Obama, the Dukakis Trap, and Meeting Sistani

Barack Obama is considering a trip to Iraq this summer. I fear he has been forced into this visit by John McCain, who keeps taunting him on his limited foreign policy experience, saying he has not been to Iraq since 2006 and so does not understand how the “surge” was “victorious.”

McCain’s taunts are ridiculous. His foreign policy-making experience is also limited, since he was not in the executive. To the extent he has been involved in others’ foreign policy initiatives, he has been wrong most of the time. He demanded more money in the 1980s for the mujahideen in Afghanistan, some of whom later morphed into al-Qaeda and the Taliban. He coddled Pakistani military dictators such as Gen. Zia ul-Haq and Pervez Musharraf. Gen. Zia promoted the fundamentalist Jama’at-i Islami and the ‘Islamization’ of Pakistani law. Musharraf declined to follow through on former PM Nawaz Sharif’s pledge to send in a SWAT team to get Usama Bin Laden, in fall of 1999. McCain also was tight with Ahmad Chalabi and helped get up the Iraq War in the first place.

So much for the Arizona Senator’s ‘experience’ and good foreign policy sense.

Moreover, as CNN war correspondent Michael Ware observed from Baghdad recently, any VIP visit to Iraq, cocooned inside the US military and the Green Zone, would be more dog-and-pony show than fact-finding mission. Guerrilla wars are not apparent on the surface. People shop, cars circulate, things look all right. But then in this neighborhood or that there is a bomb, there are killings. Neighborhoods slowly change their ethnic complexion. Outsiders wouldn’t even notice it. Over time, the horror of guerrilla war, like a determined serial killer, imprints itself on the society. The fear stays in the back of peoples’ minds. But you couldn’t see it on a VIP visit.

Moreover, the McCain camp is hoping for a ‘Dukakis moment.’ They hope they can get Obama looking awkward or nerdy, trying to play soldier in Iraq. Then they can do a remake of Bush Sr.’s notorious hit job on then presidential candidate Michael Dukakis of Massachusetts.

So here is some advice for Senator Obama if he goes to Iraq.

  • See if a meeting can be set up with Grand Ayatollah Ali Sistani. Sistani has enormous moral authority in Iraq and is known for his support for national unity. No one could slam Obama for meeting with the Grand Ayatollah. Paul Bremer corresponded with him. He is not a radical and is well respected by the US military. And, when Obama comes to debate McCain, the Grand Ayatollah would give him a trump card. “Senator McCain speaks of having US bases in Iraq for a hundred years. Grand Ayatollah Sistani and other key Iraqi leaders told me to my face that any such plans are completely unacceptable to them. How likely is it that the McCain fatwa can be more popular or legitimate in Iraq than the Sistani fatwa?”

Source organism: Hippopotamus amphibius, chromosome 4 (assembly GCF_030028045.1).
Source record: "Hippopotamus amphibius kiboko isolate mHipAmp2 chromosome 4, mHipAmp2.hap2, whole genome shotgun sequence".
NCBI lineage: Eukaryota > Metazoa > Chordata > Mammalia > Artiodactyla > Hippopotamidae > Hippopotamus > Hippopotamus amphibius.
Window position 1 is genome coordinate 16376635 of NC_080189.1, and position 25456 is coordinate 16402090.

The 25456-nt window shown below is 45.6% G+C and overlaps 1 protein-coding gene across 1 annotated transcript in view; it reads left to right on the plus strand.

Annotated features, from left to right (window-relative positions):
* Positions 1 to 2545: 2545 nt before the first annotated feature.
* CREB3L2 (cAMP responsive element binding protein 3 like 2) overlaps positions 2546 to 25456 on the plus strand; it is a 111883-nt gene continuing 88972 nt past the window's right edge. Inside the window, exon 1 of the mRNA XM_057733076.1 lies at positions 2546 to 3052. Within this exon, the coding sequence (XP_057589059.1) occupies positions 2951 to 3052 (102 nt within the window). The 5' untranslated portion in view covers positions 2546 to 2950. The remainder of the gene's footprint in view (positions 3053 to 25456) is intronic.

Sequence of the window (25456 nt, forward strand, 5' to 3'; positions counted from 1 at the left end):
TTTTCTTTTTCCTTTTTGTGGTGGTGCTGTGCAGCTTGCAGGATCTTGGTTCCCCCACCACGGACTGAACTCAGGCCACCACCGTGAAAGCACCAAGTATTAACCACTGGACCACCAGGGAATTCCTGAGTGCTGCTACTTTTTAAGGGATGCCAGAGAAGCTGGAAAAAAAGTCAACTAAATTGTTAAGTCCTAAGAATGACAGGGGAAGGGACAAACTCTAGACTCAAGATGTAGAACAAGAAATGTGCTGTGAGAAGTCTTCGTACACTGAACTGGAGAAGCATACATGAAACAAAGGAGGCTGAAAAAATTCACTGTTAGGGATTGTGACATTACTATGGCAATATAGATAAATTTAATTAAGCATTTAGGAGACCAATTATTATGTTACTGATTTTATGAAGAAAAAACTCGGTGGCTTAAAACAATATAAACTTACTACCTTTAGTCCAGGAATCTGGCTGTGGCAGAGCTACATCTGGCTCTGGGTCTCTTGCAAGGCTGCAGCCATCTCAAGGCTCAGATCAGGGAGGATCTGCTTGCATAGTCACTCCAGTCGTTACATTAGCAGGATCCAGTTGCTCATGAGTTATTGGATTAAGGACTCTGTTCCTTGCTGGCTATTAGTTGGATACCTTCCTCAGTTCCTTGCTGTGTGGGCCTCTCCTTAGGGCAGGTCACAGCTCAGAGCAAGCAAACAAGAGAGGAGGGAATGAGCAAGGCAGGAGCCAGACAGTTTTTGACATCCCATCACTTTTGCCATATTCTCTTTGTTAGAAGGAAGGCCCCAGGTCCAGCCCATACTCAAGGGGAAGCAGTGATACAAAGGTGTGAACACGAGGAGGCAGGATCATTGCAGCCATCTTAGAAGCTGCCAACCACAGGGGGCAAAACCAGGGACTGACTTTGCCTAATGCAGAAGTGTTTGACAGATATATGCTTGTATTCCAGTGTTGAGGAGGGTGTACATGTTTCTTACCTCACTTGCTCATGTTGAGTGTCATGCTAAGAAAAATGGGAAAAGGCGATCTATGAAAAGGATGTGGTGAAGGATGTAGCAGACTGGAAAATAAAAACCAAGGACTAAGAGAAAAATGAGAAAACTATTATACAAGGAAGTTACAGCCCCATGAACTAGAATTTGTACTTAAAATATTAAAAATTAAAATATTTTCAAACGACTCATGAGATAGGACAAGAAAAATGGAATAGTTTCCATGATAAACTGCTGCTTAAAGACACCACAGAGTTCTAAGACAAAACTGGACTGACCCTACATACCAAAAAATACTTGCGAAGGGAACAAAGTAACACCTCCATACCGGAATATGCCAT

Sistani doesn’t meet many foreigners. But he has met UN special envoys and a wide range of politicians. It isn’t beyond the realm of possibility that he would meet Obama. Providing security in Najaf could be done. US Ambassador Ryan Crocker was in Najaf recently. Abdul Aziz al-Hakim could set it up and help guarantee it.

  • As a reader noted below, he should go to Amman, Jordan, and meet with community leaders of the over 500,000 Iraqi expatriates there to highlight the plight of Iraqi displaced persons.
  • Senator Obama is not to try to drive any military equipment while there.
  • If at all possible he is not to be photographed wearing a combat helmet.
  • He should meet with the Iraqi government leaders, but should also seek meetings beyond that circle. Prime Minister Nuri al-Maliki, as well as the leaders of the major parties–Abdul Aziz al-Hakim, Jalal Talabani, Massoud Barzani and even Vice President Tariq al-Hashimi (Iraqi Islamic Party which is Sunni fundamentalist), will tend to feed him the Green Zone party line. He should also meet with the leaders of the Fadhila Party (powerful in the key port of Basra) and with secular nationalists. If an unobjectionable Sadrist MP could be found, and no photographs were allowed, that would be a good meeting.

    McCain will try to focus on the US military in Iraq, which is a diversion. The question is Iraq and Iraqis. What do they want? Where are their politics going? What relationship do they want with the US.

    By going to Iraqi political and civil society, Obama can elude the Dukakis trap that McCain is trying to set for him.

    He can moreover shift the discourse from whether the US military can be “victorious” in Iraq to what Iraqis want. Since the Republican talking points have for so long focused on bestowing democracy on Iraq, that would be an effective counter to McCain’s ‘victory’ narrative.

    An informed and experienced observer writes:

    ‘ to your . . . posting today, I would add that Obama should be accompanied by someone like Jim Webb or Chuck Hagel for their military smarts and /or Joe Biden on the political side. Obama should also ask for meetings with one or two of Iraq’s top military leaders. Finally, he should bring along his own interpreters and should not necessarily feel impelled to include US officials/military in all of his meetings. His interlocutors might be much more candid in such a setting. ‘